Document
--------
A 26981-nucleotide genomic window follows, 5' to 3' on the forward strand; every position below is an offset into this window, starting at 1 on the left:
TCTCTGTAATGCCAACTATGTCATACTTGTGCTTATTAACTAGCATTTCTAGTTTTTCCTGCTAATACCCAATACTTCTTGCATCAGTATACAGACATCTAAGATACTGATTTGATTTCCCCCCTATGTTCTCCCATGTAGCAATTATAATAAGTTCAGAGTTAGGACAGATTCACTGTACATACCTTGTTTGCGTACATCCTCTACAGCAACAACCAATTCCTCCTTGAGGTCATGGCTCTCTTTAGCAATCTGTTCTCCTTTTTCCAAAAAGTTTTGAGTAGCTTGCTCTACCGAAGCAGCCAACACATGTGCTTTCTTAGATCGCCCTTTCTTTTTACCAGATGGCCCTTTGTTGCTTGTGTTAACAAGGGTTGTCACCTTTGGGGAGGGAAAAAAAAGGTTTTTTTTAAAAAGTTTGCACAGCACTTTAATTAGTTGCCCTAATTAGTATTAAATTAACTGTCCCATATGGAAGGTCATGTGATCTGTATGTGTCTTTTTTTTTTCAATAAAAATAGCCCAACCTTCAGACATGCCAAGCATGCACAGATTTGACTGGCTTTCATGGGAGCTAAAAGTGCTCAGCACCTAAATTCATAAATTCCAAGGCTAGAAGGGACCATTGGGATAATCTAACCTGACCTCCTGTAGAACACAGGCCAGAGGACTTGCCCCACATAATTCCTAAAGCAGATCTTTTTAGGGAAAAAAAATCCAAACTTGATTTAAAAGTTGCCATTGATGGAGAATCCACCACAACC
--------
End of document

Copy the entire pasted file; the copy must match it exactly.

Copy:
A 26981-nucleotide genomic window follows, 5' to 3' on the forward strand; every position below is an offset into this window, starting at 1 on the left:
TCTCTGTAATGCCAACTATGTCATACTTGTGCTTATTAACTAGCATTTCTAGTTTTTCCTGCTAATACCCAATACTTCTTGCATCAGTATACAGACATCTAAGATACTGATTTGATTTCCCCCCTATGTTCTCCCATGTAGCAATTATAATAAGTTCAGAGTTAGGACAGATTCACTGTACATACCTTGTTTGCGTACATCCTCTACAGCAACAACCAATTCCTCCTTGAGGTCATGGCTCTCTTTAGCAATCTGTTCTCCTTTTTCCAAAAAGTTTTGAGTAGCTTGCTCTACCGAAGCAGCCAACACATGTGCTTTCTTAGATCGCCCTTTCTTTTTACCAGATGGCCCTTTGTTGCTTGTGTTAACAAGGGTTGTCACCTTTGGGGAGGGAAAAAAAAGGTTTTTTTTAAAAAGTTTGCACAGCACTTTAATTAGTTGCCCTAATTAGTATTAAATTAACTGTCCCATATGGAAGGTCATGTGATCTGTATGTGTCTTTTTTTTTTCAATAAAAATAGCCCAACCTTCAGACATGCCAAGCATGCACAGATTTGACTGGCTTTCATGGGAGCTAAAAGTGCTCAGCACCTAAATTCATAAATTCCAAGGCTAGAAGGGACCATTGGGATAATCTAACCTGACCTCCTGTAGAACACAGGCCAGAGGACTTGCCCCACATAATTCCTAAAGCAGATCTTTTTAGGGAAAAAAAATCCAAACTTGATTTAAAAGTTGCCATTGATGGAGAATCCACCACAACC